On our first night in Shanghai I remember sitting in the lounge of the hotel looking through huge windows at Chinese Ming rooftops. This was about 6pm and it was still light. Within a couple of hours the sky darkened and lots of jewelled lights lit up the buildings opposite. I didn’t know at the time that these beautifully structured Chinese buildings belonged to the Yuyuan Garden Bazaar. It wasn’t until the next day when I went walkabout that I came face to face with this huge, heavily decorated shopping complex which is attached to a beautiful network of Chinese gardens bearing the same name.(more about this in another review).
I was fascinated and spent most of the morning walking around with my jaw wide open. I couldn’t believe the beauty of these buildings and the amount of shops involved in the complex.The first street I walked on was filled with large jewellery shops selling wedding rings and other jewellery. Huge poster size photographs of sweet smiling Chinese couples decorated the front facades and outside young boys were touting for business trying to sell fake Rolex watches to visitors. I must have looked like I needed a Rolex watch because not one boy stopped me but at least 20. I didn’t feel at all harassed as Frank Spencer would say, they were very polite. I said, ‘No, thank you’ and they left me alone.
Before entering the heart of the bazaar I decided to walk down the main street and every time I saw a side street with more curly roofed buildings then I would go and have a look. Each shop was full of curios, everything from incense sticks, antiques, shoes, T shirts, toy pandas, fans, silk pyjamas, caps, hats, kites. It was difficult to differentiate from the real McCoy and the fakes. I have never seen so many T shirts. I wanted to buy all of them. In the end I did come home with a bag full, buying at least three shirts for every member of the family, even some cute panda design shirts for Alex, my grandson who was then under 12 months of age. Also, something very strange happened to me in this bazaar apart from falling over with a crash landing and breaking my finger (that’s another story), I learnt how to barter. When I have travelled before I have always been shy when it comes to bartering but here in Shanghai, in this bazaar I really got the hang of it and loved it.
Bartering is part of Chinese culture. In some shops assistants will hand you a calculator showing the full price then they will key in another price showing the discount which is usually 30%. I always bargained a little more so I got 40% knocked off. The more items you buy the more discount you receive. If you realise that you don’t want to buy anything, have changed your mind or you want to go away and compare prices at other shops, then say so. The shop owner/assistant will either say, Okay and leave you alone, or follow you down the street offering you a better price.It’s a lot of fun! I found all the assistants I dealt with to be very helpful in finding different sizes and colours, and they always asked if there was anything else I would like to buy, for myself or a friend. They will do anything for a sale.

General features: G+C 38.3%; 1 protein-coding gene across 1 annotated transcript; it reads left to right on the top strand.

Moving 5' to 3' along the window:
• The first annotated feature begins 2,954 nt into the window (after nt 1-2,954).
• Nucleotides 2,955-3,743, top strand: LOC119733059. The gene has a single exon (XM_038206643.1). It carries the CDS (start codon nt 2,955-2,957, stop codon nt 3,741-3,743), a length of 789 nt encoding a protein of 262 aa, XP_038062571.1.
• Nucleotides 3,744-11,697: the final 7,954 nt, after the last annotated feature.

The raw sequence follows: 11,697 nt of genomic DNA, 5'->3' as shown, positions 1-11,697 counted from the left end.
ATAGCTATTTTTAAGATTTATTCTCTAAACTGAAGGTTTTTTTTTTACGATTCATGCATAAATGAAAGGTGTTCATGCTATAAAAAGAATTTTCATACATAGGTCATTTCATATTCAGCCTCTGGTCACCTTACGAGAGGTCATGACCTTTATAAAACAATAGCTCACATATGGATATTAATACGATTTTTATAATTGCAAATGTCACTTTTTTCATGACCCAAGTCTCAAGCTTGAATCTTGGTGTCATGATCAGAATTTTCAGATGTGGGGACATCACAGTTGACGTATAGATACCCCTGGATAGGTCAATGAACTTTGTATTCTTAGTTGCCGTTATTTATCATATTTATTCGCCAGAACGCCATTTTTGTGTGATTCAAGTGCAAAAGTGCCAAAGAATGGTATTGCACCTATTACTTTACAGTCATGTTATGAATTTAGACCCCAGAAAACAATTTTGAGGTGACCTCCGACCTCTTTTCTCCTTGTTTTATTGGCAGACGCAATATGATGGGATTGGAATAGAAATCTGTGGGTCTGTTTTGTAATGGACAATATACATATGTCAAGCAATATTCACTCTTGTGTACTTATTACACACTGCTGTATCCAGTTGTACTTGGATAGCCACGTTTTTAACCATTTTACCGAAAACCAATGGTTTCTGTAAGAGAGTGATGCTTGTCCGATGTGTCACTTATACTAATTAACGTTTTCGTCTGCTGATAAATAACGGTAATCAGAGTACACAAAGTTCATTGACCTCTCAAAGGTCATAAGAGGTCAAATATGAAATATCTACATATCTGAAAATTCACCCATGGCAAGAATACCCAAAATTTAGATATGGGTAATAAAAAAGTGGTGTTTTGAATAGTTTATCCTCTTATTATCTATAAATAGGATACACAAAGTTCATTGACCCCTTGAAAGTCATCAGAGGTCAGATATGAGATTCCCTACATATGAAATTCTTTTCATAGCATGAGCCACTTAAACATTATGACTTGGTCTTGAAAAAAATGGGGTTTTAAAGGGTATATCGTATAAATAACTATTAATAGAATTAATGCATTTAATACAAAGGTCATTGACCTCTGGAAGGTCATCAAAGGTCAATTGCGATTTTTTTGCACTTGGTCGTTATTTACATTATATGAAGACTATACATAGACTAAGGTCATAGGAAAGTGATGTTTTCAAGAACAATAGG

The best time to visit is early morning and mid-week. During my stay in Shanghai I went to the bazaar every morning but at the weekend I decided to take my husband. He hated it as it was swarming with Japanese tourists and other visitors, all with cameras, clicking away. The bazaar attracts over 1,000 visitors per day so it can get packed and noisy. There is a tourist information office in the centre of the bazaar; it’s a good idea to get a free map so you can find the main attractions of the bazaar like the Temple of the Town God and where the Layangpian is situated. A Layangpian is a Chinese traditional art form; a peephole theatre where a story is told by revolving hand painted pictures in a box. It is called a Raree show. Viewing holes on the outside of the wooden box enable visitors to view the show.
There are many Chinese food stalls as well as fast food restaurants like Burger King. The queue to go to a restaurant specializing in Chinese dumplings was enormous as was the one outside the biggest sweet shop. I was intrigued to know more about Chinese sweets as I hadn’t a clue what sort of things they liked. Most of the sweets on offer were like small biscuits covered in sesame seeds. Each stall had about a hundred different designs of these biscuits, beautifully wrapped in cellophane with a small ribbon. I bought a huge bag filled with a hundred biscuits to bring home for my family. I tried some out before leaving Shanghai; they were quite nice but a bit dry for my taste. Other sweets were hard boiled and smelt like very strong cough sweets; these came in lots of different sizes and shapes. Lollipops seemed to be very popular, as well as chocolate covered wafer type biscuits. The chocolate looked very cheap though so I didn’t buy any of these.
I found some of the smells in the bazaar evocative; sweet smells like jasmine and vanilla mixed with cumin, cinnamon and patchouli. I loved all the water melon stalls and other stalls selling corn on the cob, chicken satays and fried fish. The cooking smells were sometimes strange; a mixture of hot pork and rice water mixed with an overpowering sweet, musky smell. I never did work out what this smell was. My husband turned his nose up several times when this aroma came wafting by, he said it made him feel sick.
I really enjoyed all my visits to the Yuyuan Garden Bazaar; it was a lot of fun and an experience my senses will never forget. It’s a little bit tacky in parts but overall, a great place to shop and be amongst the crowds.
Yuyuan Garden Bazaar, Old Town, Shanghai
Metro Stop: Yuyuan Garden